One would have expected these hard-won lessons to shape the COVID-19 response. They did not. Instead, pharmaceutical companies were given vaccine monopolies, so doses were delivered to wealthy countries first, leaving poorer countries unable to secure supplies – with tragic results.

Beyond the high human costs have been severe economic repercussions. According to one estimate, vaccine inequity cost the global economy $2.3 trillion. Ultimately, countries in the Global North have been playing a negative-sum game: The increased profits for a few pharmaceutical companies – and a few billionaire pharmaceutical barons – are dwarfed by the losses for everyone else.

The pillars of effective pandemic prevention, preparedness, and response are well-known: Relevant knowledge and technology must be shared openly, and vaccines, tests and treatments must be produced widely. To this end, sufficient funding needs to be provided at the national and international levels, and intellectual-property barriers that prevent safe, capable manufacturers from joining the pandemic response must be removed.

Voluntary action is not enough. The US and the European Union have recognized this and implemented selective measures to mandate the sharing of technology and know-how. The pandemic accord needs to take this further, with binding commitments for all countries to share relevant resources and knowledge openly during a pandemic. Without such commitments, the world would not be able to achieve the accord’s objectives.

We cannot rely on the goodwill of pharmaceutical companies to ensure that global health is prioritized over profiteering. During the COVID-19 crisis, intense public pressure drove BioNTech and Moderna to pledge to launch operations in Africa. It was a minor concession from companies that, along with Pfizer, made $1,000 per second by supplying vaccines to rich countries first. But even that proved to be too much for them. Now that the news cycle has moved on, BioNTech has massively scaled back its plans for African production, and Moderna has shelved its plans entirely. The lesson is clear: governments can ensure access to health products only by mandating it.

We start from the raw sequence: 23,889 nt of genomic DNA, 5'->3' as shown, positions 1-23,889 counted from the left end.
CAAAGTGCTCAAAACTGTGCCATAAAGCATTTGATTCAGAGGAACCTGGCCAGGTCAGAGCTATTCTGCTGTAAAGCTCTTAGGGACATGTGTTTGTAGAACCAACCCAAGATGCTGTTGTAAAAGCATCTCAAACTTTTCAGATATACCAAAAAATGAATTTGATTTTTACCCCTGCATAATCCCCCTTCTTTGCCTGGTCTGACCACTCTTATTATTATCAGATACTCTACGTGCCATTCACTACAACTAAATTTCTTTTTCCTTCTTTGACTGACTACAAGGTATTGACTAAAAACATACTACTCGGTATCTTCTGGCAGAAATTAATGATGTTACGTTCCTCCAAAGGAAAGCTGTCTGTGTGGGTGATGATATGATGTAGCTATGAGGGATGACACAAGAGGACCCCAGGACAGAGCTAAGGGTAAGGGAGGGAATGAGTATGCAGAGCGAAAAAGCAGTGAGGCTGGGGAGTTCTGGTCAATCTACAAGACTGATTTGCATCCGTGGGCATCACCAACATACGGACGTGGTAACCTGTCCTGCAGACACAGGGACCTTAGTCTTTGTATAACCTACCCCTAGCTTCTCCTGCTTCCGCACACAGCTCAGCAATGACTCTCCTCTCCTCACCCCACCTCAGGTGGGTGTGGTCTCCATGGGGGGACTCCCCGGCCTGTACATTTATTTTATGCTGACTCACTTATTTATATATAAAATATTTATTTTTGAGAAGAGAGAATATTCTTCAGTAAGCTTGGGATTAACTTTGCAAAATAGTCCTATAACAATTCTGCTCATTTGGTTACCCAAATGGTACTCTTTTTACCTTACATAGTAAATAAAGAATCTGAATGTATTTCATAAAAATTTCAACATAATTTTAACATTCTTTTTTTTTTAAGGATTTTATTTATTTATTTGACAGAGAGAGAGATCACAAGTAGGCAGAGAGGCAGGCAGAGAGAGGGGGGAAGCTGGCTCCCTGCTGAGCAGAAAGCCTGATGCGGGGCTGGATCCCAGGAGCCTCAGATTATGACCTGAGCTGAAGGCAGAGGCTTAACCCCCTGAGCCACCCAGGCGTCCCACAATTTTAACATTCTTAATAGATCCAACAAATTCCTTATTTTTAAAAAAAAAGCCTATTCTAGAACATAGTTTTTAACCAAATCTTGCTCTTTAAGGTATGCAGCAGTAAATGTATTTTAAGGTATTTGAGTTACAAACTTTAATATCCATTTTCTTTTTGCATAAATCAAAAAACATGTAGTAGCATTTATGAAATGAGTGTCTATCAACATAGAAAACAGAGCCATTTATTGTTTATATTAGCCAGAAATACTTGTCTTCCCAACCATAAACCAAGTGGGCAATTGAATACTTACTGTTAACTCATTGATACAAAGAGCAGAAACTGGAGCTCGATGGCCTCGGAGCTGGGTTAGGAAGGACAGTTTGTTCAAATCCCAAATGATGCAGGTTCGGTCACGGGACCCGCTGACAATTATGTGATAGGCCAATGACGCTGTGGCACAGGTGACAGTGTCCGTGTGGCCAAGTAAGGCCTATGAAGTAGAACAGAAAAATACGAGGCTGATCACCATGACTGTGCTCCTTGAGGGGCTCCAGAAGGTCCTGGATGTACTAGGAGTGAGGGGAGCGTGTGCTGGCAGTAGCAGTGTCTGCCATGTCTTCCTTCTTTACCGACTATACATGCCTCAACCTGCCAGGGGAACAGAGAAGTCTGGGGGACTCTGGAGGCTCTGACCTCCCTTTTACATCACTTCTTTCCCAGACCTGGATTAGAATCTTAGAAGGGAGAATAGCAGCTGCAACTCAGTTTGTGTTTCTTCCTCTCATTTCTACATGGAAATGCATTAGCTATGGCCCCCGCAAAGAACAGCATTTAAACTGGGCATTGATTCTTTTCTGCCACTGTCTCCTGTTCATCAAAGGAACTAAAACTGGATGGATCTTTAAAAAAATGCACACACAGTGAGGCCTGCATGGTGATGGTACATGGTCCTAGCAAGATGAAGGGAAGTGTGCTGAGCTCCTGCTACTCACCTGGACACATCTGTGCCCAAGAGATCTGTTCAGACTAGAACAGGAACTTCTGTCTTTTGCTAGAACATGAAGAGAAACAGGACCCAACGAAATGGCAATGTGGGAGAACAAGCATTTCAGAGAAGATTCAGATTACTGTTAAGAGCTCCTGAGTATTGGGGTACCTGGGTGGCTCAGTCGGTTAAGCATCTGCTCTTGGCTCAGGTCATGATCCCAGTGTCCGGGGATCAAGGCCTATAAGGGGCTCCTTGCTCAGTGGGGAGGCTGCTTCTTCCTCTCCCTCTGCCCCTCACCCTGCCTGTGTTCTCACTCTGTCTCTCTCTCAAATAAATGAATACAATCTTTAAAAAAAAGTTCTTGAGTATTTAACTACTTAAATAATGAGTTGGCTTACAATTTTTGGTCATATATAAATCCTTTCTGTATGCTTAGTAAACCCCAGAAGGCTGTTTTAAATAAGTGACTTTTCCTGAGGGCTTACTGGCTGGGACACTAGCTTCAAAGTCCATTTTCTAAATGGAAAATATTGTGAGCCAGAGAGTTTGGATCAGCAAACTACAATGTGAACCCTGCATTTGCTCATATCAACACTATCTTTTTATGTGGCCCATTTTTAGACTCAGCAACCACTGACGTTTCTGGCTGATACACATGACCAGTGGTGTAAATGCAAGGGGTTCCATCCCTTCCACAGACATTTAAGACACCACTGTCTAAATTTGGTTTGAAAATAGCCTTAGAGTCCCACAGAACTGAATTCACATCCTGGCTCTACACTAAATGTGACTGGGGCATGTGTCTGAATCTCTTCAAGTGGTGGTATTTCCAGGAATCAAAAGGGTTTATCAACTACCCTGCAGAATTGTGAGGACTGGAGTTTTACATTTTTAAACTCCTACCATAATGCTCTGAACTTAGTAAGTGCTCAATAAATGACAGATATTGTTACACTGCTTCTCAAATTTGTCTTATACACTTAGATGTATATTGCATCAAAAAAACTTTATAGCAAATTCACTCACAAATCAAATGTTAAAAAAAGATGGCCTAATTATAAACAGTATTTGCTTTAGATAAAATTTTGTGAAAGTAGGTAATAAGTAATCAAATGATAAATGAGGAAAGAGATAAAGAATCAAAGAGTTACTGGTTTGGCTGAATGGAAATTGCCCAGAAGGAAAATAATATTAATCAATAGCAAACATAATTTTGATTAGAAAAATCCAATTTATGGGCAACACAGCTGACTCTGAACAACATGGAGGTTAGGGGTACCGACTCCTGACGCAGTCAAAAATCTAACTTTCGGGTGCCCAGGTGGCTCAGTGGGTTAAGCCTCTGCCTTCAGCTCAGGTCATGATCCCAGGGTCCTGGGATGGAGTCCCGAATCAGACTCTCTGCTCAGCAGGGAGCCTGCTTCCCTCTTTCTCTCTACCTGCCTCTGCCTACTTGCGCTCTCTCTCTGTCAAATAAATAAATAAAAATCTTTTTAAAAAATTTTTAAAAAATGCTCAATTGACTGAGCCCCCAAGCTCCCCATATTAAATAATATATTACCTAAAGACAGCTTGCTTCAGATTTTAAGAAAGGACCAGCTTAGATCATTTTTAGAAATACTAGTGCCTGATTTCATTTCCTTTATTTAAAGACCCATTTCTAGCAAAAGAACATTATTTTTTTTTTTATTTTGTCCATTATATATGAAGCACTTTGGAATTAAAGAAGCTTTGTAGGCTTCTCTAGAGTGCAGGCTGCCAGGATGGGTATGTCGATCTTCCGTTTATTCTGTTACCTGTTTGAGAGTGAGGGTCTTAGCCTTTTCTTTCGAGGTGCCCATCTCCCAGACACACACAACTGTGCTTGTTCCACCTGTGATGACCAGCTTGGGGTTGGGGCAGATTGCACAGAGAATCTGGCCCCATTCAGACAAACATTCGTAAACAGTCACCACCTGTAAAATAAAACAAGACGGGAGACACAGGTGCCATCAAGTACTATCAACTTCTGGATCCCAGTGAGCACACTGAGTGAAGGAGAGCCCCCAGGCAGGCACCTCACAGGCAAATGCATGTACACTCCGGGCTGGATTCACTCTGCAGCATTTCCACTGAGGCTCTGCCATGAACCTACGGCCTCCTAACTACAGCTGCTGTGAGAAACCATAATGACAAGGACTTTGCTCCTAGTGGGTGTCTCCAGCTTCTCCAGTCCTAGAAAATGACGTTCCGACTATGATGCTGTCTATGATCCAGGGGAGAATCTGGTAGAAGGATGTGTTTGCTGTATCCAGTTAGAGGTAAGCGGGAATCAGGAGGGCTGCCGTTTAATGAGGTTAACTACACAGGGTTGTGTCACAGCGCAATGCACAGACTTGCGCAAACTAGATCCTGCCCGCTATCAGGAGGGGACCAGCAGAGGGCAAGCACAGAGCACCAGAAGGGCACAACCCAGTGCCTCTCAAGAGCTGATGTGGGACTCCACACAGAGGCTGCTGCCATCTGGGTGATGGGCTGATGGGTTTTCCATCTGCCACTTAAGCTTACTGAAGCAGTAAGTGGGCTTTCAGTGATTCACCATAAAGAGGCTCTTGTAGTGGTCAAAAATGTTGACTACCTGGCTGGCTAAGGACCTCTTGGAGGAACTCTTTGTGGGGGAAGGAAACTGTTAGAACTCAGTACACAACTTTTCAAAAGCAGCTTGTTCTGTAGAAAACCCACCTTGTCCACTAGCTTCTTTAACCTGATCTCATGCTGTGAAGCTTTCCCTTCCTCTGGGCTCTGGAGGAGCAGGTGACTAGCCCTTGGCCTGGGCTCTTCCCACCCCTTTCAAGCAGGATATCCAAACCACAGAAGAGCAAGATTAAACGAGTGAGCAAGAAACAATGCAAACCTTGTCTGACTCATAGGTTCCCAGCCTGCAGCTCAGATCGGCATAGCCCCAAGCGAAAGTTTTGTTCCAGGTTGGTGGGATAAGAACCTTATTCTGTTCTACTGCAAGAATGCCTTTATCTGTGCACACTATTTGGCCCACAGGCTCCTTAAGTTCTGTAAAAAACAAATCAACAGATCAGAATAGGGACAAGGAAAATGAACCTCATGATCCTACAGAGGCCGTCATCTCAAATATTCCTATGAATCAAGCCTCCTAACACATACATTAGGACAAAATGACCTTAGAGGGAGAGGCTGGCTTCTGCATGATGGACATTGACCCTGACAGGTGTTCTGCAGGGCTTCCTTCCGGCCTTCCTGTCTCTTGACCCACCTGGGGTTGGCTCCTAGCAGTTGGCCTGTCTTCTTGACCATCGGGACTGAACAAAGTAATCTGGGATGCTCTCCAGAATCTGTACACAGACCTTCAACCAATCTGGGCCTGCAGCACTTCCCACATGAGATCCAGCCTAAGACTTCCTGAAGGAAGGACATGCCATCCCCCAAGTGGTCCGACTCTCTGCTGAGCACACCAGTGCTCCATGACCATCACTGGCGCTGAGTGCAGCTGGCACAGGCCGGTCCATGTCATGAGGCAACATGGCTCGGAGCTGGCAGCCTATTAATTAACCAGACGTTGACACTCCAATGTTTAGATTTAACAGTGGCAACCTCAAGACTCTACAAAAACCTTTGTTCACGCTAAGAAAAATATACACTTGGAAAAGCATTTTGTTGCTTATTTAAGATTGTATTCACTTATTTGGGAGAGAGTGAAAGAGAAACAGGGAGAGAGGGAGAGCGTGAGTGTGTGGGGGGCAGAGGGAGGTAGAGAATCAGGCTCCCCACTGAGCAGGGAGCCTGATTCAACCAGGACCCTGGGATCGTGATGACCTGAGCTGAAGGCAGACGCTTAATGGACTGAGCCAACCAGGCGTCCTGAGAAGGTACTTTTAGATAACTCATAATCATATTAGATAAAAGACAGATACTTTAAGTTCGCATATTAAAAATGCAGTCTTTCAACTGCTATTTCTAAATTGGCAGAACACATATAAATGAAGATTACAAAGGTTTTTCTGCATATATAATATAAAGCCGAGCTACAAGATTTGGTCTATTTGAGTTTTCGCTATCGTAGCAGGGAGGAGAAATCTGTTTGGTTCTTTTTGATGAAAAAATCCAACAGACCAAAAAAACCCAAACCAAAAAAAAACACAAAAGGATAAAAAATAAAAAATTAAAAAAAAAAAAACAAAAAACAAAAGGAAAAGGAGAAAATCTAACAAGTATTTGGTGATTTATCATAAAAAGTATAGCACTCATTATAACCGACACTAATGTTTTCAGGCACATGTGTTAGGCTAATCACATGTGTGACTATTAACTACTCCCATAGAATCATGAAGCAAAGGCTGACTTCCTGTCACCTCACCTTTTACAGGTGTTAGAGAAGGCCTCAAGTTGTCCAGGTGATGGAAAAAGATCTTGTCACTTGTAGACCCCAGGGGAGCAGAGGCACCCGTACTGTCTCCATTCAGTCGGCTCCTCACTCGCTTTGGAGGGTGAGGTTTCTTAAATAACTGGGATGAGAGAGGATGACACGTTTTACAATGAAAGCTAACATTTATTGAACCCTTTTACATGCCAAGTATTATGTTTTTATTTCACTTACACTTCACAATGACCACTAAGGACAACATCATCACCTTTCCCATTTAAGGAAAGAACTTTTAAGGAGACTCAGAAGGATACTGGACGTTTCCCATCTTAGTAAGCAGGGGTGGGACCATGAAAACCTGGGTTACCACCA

Having lived through two deadly pandemics, it is unbearable to imagine a repeat of such devastation. The pandemic accord offers hope for a better, more equitable way forward. To succeed, leaders must match their lofty rhetoric with iron-clad guarantees that the response to the next pandemic will reflect what we learned from the last one.

Winnie Byanyima and Joseph E. Stiglitz

Winnie Byanyima is executive director of UNAIDS and Undersecretary-General of the United Nations. Joseph E. Stiglitz, a former chief economist of the World Bank and former chair of the US President’s Council of Economic Advisers, is a university professor at Columbia University and a Nobel laureate in economics. The views expressed here are the writers‘ own. -- Ed.

(Project Syndicate)